By Will Stevenson / @twojayart
Extracurricular is director Ray Xue’s debut feature, and for that it is a stylish, well shot thriller. Unfortunately though, it often amounts to little more than this.
The film follows a group of teens who are on a psychopathic rampage, looking to emulate slasher films that they reference a couple of times throughout the film. At least that’s a motive that seems to make sense, because the film spends little time on the reason for pretty much any of the action on screen.
And that’s the biggest problem with Extracurricular, this lack of motive. We start at the seeming mid-way point of this story, dropped in to a group of murder-hungry teens.
The film starts off with a classic slasher-in-the-woods set up and to it’s credit, the initial killings are fun and stylish.
The masks are excitingly unique (matching blank faces filled with distinctive lights) and the first ten minutes sets us up for a somewhat unique, if trope based, slasher movie.
All that is turned on its head a few minutes later when director Xue cuts immediately to a planning meeting like no other. The group of teens led by Derek (Keenan Tracey) are discussing their next murder in a spare classroom having barely gotten away with the last one.
The plot leaps from thread to thread, grasping at ideas then letting them slip away. The film offers a lightweight commentary on abortion, LGBTQ+ rights, destiny and other heavyweight topics, but fails to grasp any one of them in a significant way.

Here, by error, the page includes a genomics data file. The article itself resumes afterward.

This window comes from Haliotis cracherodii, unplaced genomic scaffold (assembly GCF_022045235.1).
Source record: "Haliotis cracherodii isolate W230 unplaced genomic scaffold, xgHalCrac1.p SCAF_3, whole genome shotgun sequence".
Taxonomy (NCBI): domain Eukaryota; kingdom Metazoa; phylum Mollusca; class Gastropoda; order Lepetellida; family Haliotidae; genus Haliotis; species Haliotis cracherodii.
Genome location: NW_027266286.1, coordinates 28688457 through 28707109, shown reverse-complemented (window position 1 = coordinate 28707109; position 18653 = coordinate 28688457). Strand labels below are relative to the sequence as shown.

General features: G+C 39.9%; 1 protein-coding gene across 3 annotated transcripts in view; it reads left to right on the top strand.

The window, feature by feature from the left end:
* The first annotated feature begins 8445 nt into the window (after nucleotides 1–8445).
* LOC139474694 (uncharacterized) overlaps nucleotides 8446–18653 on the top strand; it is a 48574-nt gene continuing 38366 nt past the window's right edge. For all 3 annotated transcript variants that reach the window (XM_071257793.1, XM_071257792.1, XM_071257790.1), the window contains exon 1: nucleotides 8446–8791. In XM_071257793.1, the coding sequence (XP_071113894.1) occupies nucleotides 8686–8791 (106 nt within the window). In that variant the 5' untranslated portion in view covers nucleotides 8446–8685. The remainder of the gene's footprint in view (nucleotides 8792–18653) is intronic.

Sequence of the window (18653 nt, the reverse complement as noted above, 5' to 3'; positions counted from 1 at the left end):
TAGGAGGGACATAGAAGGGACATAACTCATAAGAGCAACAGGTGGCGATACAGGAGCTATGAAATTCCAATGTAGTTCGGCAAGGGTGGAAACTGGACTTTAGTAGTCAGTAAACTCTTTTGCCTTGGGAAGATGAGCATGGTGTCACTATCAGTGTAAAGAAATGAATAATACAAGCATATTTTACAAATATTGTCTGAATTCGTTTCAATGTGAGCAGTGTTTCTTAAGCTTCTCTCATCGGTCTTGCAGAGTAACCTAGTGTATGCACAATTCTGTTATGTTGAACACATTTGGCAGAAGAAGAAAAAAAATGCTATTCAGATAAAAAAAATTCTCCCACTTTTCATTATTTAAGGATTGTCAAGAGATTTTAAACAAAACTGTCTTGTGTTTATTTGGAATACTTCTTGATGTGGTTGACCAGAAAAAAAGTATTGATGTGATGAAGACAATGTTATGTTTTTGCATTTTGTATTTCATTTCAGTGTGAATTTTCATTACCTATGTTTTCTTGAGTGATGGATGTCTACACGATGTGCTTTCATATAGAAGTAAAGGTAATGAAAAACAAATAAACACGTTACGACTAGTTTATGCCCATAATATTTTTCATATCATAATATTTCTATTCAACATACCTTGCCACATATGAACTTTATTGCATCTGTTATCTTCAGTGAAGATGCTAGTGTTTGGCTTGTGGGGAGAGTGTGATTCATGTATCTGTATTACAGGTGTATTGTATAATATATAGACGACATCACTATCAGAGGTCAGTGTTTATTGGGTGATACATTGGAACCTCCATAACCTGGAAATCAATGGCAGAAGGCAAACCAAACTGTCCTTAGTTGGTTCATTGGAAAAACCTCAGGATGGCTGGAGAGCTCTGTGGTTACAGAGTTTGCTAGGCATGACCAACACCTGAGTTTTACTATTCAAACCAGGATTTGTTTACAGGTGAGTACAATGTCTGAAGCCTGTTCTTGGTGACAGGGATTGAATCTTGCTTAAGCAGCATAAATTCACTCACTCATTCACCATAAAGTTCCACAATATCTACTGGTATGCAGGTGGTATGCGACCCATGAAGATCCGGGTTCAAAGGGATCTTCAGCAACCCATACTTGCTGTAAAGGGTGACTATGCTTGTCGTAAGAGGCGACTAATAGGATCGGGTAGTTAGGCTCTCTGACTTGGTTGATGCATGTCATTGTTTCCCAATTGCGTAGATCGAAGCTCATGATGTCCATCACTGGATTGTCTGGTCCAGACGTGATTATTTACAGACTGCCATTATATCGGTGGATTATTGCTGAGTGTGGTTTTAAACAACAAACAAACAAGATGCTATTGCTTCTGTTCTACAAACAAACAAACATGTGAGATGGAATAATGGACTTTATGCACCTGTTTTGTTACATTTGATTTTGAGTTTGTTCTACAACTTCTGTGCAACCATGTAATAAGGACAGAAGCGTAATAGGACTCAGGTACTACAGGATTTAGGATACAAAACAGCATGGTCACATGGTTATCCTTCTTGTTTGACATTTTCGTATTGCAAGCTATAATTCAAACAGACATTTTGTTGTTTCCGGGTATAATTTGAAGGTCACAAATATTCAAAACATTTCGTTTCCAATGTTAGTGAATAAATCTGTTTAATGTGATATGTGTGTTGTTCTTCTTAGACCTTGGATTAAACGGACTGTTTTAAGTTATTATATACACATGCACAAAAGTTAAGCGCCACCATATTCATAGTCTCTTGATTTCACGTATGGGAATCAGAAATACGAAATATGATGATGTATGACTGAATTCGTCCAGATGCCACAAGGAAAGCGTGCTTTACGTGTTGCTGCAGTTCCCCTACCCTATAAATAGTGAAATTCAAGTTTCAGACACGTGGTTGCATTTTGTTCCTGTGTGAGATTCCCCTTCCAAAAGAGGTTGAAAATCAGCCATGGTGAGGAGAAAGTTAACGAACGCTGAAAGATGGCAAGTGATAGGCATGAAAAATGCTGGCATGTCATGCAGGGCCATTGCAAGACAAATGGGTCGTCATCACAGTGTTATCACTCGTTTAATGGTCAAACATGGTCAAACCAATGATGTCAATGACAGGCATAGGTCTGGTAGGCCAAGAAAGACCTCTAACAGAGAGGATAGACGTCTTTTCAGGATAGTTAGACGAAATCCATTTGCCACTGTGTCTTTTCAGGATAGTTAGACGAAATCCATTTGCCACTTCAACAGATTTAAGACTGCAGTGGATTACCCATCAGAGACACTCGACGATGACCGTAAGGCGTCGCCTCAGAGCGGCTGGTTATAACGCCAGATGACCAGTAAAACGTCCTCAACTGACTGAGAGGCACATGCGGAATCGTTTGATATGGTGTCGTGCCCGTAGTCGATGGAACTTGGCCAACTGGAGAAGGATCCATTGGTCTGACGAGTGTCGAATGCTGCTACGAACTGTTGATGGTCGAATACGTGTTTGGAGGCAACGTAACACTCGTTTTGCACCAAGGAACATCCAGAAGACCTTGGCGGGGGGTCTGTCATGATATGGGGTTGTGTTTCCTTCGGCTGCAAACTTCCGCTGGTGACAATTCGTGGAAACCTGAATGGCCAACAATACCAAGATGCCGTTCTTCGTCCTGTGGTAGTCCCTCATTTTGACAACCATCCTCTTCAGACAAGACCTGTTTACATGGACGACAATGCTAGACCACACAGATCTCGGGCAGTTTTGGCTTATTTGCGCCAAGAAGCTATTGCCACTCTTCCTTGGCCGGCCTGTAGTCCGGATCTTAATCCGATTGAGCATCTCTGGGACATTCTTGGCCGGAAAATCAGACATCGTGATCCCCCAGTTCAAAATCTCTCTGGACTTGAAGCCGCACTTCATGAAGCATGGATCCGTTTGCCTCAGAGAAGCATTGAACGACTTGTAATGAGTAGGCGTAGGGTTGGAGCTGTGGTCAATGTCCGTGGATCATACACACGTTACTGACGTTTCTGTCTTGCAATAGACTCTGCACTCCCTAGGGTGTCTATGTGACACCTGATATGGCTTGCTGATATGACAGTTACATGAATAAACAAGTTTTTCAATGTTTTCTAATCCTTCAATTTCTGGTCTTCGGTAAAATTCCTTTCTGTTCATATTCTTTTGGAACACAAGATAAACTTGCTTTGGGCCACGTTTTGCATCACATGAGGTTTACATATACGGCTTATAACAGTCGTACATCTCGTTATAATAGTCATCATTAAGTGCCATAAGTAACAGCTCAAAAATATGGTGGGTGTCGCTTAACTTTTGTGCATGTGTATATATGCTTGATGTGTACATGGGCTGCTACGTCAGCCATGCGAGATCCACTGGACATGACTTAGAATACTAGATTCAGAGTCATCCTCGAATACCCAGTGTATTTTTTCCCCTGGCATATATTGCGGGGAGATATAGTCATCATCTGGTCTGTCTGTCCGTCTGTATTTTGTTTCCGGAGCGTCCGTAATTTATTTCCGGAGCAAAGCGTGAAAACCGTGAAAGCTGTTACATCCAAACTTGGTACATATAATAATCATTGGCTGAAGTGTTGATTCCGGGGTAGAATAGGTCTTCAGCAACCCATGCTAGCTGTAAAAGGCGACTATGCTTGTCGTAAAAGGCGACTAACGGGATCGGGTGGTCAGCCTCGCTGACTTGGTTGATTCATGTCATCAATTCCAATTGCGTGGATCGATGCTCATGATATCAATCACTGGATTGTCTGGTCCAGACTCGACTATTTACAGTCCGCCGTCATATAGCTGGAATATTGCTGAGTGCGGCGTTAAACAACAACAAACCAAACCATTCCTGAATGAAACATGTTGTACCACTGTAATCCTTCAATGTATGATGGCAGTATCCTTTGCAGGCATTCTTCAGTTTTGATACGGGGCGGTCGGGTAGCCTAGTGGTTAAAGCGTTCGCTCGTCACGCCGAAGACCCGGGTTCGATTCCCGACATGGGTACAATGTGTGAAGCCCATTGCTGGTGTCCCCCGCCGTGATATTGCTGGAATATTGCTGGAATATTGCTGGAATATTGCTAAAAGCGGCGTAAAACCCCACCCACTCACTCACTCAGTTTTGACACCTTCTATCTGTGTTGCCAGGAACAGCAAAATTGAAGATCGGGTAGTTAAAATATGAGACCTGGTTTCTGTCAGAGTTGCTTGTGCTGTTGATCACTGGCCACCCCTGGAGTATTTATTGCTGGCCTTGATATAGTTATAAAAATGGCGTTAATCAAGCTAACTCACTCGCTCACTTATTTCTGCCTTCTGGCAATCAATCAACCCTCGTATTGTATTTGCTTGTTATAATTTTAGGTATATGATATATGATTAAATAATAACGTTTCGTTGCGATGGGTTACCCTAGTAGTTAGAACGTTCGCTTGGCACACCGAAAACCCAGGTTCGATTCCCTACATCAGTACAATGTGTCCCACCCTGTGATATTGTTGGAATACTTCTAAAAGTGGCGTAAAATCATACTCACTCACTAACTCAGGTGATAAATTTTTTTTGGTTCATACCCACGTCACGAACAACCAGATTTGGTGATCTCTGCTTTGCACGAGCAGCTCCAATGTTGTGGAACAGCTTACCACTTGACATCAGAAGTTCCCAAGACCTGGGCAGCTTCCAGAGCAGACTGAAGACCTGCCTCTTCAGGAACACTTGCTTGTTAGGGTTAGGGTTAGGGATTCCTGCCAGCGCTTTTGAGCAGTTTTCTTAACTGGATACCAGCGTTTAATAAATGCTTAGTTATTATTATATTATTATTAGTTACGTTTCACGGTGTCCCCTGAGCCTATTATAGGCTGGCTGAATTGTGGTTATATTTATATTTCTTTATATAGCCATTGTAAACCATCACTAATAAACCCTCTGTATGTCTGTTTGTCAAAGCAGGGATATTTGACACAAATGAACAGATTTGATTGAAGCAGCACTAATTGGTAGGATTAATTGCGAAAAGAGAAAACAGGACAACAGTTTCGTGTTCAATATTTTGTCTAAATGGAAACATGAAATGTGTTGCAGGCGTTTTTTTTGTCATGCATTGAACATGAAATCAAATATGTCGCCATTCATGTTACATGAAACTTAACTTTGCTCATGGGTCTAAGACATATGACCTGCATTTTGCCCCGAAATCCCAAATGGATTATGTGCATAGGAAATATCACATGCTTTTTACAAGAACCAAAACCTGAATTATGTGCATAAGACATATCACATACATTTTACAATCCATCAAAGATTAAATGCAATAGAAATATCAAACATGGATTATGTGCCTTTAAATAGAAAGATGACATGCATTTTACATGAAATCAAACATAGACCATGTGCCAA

Brittany Raymond’s Miriam is in a secret lesbian relationship with Shana Maida’s Layla, who gets maybe two scenes before her plot is dumped unceremoniously aside.
The confusion and enforced shame of the young LGBTQ+ experience is a topic that horror films have rarely touched upon, and it’s an interesting and contemporary topic, so it’s sad to see it pushed aside to easily.
You can get the feeling that there’s a great, intelligent film in here somewhere. Yet Xue often trades off what should be his exposition for meaningless dialogue or trite action sequences.
The film is at its best when the mystery is tightest, and you’re wondering what will happen next, but sadly these moments come few and far between. The climax features out of character moments, things that seem signposted are just dropped, and others are met with no twist, wit or intelligence, simply arrived at slowly like a child biking whilst being supported by its parents on both sides.
The director is clearly a competent horror film maker with a love for the slasher genre, but needs tighter script editing and supervision to create the vision he truly wants to bring to the screen.
Signature Entertainment presents Extracurricular on DVD & Digital HD 21st October 2019
For all things pop culture and the latest news, follow us on Instagram, Twitter, Facebook and TikTok.